Celebrate La Chandeleur with Crêpes Suzettes

by ally redmond
crepes

Photo © Deirdre Rooney

Text & recipe by MFCH weekly contributor Trish Deseine

La Chandeleur, our first of two Pancake Days in France, is once again almost upon us!

In France, the land of crêpes, we are doubly blessed. Not only do we celebrate Mardi Gras by eating them – plus all sorts of crisp, fried, sweet doughnuts – but on February 2nd, exactly 40 days after Christmas, friends and families gather to flip and feast on the paper-thin panckackes in celebration of La Chandeleur (Candlemas).

La Chandeleur is not as documented as Mardi Gras – or Shrove Tuesday – and the reasons why crêpes are eaten on this day aren’t quite as clear-cut as the need to empty larders of old flour before Lent. La Chandeleur‘s feast was originally a Pagan one, to celebrate the arrival of spring, but later, in the 5th century, became associated with Christianity. It is said that Pope Gelasius I gave these pancakes to Rome’s poor, with the golden colour and round shape symbolising the sun and the return of light. I love the idea of such a hopeful day, even more poignant this year, although it does not come without its warnings and superstitions…

crepes in pan
© Guillaume Czerw

It is said that if farmers do not eat crêpes at La Chandeleur, their wheat harvest will be poor that year. To be sure of a good crop (and healthy finances), you must flip your first crêpe using your right hand, while holding a Louis d’Or gold coin in the left – and make sure you catch the pancake perfectly in the pan! The coin should then be wrapped in the crêpe and placed on top of a wardrobe until the following year, when, whatever is left of it – along with the coin – it should be given to the first pauper you encounter. This act is said to ensure riches for the entire household.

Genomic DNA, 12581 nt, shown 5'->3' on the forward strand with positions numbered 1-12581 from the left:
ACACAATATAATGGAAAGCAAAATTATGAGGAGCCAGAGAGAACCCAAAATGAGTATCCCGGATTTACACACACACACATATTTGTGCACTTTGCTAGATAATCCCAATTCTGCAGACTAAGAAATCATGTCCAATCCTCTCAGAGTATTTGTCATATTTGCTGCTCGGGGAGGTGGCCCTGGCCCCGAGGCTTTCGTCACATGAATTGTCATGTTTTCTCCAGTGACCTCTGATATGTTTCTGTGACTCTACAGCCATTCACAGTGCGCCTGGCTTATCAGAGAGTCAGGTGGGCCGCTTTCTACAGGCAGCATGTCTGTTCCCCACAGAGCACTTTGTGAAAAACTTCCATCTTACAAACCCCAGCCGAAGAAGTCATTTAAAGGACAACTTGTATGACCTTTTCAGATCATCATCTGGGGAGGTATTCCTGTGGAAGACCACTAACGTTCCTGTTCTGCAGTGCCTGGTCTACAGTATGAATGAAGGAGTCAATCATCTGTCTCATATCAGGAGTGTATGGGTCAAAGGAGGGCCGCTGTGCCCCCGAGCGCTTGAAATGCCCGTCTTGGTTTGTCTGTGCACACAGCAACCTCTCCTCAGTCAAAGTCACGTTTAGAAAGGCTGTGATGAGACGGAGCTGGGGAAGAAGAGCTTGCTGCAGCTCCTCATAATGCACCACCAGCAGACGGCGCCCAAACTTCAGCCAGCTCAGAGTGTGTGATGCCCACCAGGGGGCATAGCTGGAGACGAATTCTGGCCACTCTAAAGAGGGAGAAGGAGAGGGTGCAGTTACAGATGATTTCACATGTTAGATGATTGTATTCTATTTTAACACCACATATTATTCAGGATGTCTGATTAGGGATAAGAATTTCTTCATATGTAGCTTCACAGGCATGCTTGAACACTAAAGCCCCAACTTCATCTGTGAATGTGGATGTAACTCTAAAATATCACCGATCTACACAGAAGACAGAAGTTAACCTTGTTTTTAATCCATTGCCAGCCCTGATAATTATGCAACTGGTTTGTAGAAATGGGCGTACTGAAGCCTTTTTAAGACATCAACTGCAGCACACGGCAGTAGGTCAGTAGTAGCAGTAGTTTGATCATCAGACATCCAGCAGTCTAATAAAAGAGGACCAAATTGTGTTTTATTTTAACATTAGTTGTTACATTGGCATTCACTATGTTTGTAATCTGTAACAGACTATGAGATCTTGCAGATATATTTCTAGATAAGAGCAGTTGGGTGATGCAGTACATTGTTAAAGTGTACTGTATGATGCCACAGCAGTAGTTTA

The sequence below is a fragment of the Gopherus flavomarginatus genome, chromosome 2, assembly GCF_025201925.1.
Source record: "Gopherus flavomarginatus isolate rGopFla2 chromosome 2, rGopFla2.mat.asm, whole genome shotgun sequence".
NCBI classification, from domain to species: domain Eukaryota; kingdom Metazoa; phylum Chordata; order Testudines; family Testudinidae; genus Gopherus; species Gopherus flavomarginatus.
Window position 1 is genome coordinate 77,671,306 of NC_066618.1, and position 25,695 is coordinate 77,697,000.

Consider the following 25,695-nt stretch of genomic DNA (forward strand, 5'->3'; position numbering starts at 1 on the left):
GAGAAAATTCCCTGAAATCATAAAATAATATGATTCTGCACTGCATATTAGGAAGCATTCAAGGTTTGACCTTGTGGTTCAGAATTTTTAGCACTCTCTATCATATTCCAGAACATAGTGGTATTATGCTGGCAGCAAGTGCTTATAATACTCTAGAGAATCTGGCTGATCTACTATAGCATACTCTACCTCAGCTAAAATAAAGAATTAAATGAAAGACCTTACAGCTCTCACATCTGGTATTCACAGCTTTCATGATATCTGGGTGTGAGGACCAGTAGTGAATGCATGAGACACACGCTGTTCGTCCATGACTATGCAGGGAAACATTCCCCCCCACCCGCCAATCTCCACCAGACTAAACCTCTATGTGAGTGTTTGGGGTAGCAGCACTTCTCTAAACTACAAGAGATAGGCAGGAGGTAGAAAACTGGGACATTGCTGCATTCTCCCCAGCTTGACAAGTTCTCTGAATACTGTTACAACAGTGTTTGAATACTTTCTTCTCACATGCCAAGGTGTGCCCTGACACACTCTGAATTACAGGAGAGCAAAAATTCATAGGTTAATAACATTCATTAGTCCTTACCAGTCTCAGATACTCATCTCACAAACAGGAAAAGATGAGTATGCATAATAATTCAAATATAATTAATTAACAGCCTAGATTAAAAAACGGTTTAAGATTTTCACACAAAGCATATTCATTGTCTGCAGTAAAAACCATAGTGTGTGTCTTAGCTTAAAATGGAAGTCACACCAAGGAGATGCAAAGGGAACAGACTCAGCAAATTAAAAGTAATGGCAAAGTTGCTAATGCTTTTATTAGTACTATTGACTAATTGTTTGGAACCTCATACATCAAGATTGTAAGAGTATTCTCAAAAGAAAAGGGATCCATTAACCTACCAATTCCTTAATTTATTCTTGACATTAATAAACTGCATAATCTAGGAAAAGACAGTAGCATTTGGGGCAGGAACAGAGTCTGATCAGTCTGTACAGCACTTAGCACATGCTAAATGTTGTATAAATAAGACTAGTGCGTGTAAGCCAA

I’d be surprised if many French homes uphold this tradition today, despite tales of Chandeleur crêpes being kept in wardrobes as lucky charms, but there are plenty of sayings and beliefs around the holiday that persist. “Le soleil de la Chandeleur annonce hiver et malheur” is one, meaning that if the weather is favorable – this is bad news, and winter will be prolonged. The candles traditionally lit at Candlemas are said to ward off evil spirits and risk of fire; to celebrate, all the candles in the house should be lit.

At home with my children on La Chandeleur, with the Christmas and Galette des Rois seasons over and another month of winter to come, it was always a lovely, warm feeling to gather, cook and flip large piles of lacy crêpes together. In the Breton tradition, we sometimes would make savoury versions and galettes, too, using nutty flavoured, greyish buckwheat flour filled with ham, eggs, cheese, cream and mushrooms before making and devouring the sweet wheat flour ones with salted butter, lemon and sugar.

stack of crepes

Classic Crêpes Suzettes were also favourite dessert of mine to serve at dinner parties. Easy to prepare in advance and simply reheat (and flambée, if I was in the mood!), I find that served warm and bubbling, with a good vanilla ice cream… everyone loves them. They seem to hit that magical sweet spot between a childhood treat and a grown-up pleasure.

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Below, find my simple recipe from my book “100 Desserts to Die For” to get you all whisking and flipping on Februrary 2nd!

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